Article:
If we want to make our AI systems smarter, we need to let them asks questions. But should we?
Duke University’s biomedical engineers have unveiled a novel method to enhance the efficiency of machine learning models, focusing on the discovery of new molecular therapeutics. This process achieves notable results by using a fraction of the typically required data, with an algorithm that actively identifies data gaps, increasing accuracy in some instances by more than twofold. Essentially, what experts are saying is that allowing AI to ask questions could make it smarter.
This innovative approach could simplify the process for scientists to identify and categorize molecules with potential benefits in the development of new drug candidates and other materials. The research was published in the Royal Society of Chemistry’s journal Digital Discovery on June 23.
Machine Learning Algorithms in Molecular Discovery
Machine learning algorithms (AI) have been increasingly utilized to identify and predict the properties of small molecules, including drug candidates and other compounds. Despite significant advances in computational power and machine learning algorithms, their abilities remain restricted by the datasets used to train them, which are often far from perfect.
Data bias, characterized by the overrepresentation of one property over another in datasets, is a central issue. This bias is akin to an algorithm learning to distinguish dogs from cats based on one billion photos of dogs and just a hundred of cats, as explained by Daniel Reker, an assistant professor of biomedical engineering at Duke University.
This issue is particularly acute in drug discovery, where scientists work with datasets where more than 99% of tested compounds are deemed “ineffective,” and only a handful of molecules are tagged as potentially useful.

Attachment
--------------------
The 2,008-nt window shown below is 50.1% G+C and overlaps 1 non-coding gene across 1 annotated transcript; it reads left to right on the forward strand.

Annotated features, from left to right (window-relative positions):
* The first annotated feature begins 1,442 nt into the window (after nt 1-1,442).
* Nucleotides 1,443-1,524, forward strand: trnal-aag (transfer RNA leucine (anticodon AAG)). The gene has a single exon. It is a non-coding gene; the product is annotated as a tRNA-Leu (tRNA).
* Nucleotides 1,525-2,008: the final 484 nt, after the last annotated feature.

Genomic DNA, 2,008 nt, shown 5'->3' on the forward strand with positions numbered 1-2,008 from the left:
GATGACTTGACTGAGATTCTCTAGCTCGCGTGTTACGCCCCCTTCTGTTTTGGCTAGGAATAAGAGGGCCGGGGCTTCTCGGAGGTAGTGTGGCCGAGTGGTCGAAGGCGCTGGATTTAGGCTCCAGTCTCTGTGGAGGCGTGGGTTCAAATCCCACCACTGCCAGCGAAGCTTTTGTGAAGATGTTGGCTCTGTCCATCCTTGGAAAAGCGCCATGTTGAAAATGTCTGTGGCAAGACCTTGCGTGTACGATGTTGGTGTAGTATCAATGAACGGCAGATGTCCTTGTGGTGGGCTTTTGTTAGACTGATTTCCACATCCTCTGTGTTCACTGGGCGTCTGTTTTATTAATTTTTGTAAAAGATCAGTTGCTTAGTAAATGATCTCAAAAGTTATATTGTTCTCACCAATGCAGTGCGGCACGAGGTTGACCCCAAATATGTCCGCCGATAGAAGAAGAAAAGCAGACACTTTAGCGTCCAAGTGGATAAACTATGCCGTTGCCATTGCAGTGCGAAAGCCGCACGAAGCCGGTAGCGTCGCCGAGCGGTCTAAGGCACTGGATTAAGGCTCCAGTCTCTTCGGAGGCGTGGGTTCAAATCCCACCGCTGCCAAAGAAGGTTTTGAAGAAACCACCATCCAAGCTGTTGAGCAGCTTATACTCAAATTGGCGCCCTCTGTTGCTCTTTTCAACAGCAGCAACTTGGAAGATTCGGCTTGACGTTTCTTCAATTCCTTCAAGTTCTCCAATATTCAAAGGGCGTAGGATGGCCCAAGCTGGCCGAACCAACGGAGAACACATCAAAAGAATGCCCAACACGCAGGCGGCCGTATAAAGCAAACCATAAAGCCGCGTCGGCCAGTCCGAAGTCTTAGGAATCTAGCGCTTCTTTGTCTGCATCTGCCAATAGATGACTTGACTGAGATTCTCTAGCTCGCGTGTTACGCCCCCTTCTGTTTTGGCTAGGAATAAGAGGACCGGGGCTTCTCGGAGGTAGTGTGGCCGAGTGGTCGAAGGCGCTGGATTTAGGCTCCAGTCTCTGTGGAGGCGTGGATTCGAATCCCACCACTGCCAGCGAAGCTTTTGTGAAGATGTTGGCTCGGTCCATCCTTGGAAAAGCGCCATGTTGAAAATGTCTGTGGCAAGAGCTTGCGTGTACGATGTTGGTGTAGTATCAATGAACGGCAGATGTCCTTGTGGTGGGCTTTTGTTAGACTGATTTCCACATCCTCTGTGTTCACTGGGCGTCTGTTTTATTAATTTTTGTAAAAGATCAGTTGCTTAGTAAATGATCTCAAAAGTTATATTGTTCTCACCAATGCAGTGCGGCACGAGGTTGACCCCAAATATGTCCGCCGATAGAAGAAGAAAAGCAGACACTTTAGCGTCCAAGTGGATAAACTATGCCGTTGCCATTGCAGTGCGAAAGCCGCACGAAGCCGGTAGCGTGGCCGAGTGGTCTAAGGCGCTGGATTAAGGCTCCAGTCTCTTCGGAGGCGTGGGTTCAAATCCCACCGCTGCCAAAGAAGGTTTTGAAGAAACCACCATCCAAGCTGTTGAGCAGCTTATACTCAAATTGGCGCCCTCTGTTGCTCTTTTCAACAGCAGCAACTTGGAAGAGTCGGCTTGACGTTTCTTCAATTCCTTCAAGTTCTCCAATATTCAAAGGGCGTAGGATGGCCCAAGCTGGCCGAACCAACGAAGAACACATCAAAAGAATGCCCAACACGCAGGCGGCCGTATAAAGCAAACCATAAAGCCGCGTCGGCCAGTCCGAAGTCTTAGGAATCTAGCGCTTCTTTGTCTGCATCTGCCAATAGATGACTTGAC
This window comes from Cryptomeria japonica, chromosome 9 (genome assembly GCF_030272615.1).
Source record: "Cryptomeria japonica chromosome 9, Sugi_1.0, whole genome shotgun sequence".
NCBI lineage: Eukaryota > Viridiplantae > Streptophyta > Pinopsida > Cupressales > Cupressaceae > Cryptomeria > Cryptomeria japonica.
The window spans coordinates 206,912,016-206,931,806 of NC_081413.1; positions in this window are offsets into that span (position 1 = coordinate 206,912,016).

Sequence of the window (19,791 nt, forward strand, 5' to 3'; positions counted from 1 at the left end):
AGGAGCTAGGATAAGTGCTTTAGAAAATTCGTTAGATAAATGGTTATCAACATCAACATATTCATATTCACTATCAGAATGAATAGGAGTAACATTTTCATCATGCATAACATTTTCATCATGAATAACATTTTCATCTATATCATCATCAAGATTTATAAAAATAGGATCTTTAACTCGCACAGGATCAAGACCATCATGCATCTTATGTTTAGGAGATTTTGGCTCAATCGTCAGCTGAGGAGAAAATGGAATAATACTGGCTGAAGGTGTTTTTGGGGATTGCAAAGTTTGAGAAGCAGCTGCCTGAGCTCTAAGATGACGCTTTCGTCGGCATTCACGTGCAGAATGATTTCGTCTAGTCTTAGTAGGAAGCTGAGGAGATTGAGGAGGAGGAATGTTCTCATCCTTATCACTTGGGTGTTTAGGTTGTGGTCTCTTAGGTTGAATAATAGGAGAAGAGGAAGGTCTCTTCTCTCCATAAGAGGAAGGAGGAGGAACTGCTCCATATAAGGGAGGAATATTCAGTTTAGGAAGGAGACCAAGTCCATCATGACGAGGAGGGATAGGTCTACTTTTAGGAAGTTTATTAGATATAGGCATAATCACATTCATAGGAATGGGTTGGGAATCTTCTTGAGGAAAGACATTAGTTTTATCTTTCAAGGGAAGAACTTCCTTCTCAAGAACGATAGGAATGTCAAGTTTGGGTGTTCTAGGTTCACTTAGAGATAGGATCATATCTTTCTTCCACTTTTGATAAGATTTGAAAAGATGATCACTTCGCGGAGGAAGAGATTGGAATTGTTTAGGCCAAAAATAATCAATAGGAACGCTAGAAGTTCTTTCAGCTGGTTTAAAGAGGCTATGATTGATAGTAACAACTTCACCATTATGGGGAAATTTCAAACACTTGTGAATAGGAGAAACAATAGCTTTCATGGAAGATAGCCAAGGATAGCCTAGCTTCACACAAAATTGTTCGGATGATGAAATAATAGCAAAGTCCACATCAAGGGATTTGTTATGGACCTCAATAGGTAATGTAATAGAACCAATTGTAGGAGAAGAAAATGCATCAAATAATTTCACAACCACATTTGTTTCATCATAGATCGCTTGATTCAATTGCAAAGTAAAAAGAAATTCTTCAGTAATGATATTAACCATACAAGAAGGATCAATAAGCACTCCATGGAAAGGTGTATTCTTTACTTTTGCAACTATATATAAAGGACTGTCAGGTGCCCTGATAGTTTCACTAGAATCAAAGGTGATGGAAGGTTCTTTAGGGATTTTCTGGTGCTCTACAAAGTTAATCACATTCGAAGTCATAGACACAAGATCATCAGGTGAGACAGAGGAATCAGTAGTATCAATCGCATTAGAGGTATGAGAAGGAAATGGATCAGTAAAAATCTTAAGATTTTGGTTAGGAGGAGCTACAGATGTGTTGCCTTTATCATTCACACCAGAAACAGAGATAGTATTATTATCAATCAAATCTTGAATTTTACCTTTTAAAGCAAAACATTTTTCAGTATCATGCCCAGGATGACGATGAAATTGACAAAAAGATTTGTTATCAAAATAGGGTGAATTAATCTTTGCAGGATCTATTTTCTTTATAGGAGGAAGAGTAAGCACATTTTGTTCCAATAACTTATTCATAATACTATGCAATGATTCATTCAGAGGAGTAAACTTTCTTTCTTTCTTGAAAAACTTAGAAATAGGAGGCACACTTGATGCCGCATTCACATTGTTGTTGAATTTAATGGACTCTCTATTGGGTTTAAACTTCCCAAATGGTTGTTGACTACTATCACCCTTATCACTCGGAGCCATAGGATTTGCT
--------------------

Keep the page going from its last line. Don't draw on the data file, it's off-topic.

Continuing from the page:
The Solution: Active Machine Learning
Researchers usually employ data subsampling, where their algorithm learns from a small but representative data subset. However, this approach may eliminate crucial data points, impacting the algorithm’s accuracy. To overcome this, Reker and his collaborators employed a technique known as active machine learning.
Active machine learning, which enables the algorithm to request additional information in the face of confusion or data gaps, showed promising results in improving model efficiency at predicting performance.
Active Machine Learning in Drug Development
The Duke team was the first to apply active machine learning to existing datasets, particularly in the context of molecular biology and drug development.
The team demonstrated that active subsampling identified and predicted molecular characteristics more accurately than standard subsampling strategies. It was even 139% more effective than an algorithm trained on the entire dataset in some cases. Surprisingly, the ideal amount of data turned out to be much less than expected, sometimes needing just 10% of the available data.
The team plans to continue examining this data inflection point and use this novel approach to identify new molecules for potential therapeutic targets. The new approach could reduce data storage needs and costs, making machine learning more accessible, reproducible, and powerful.
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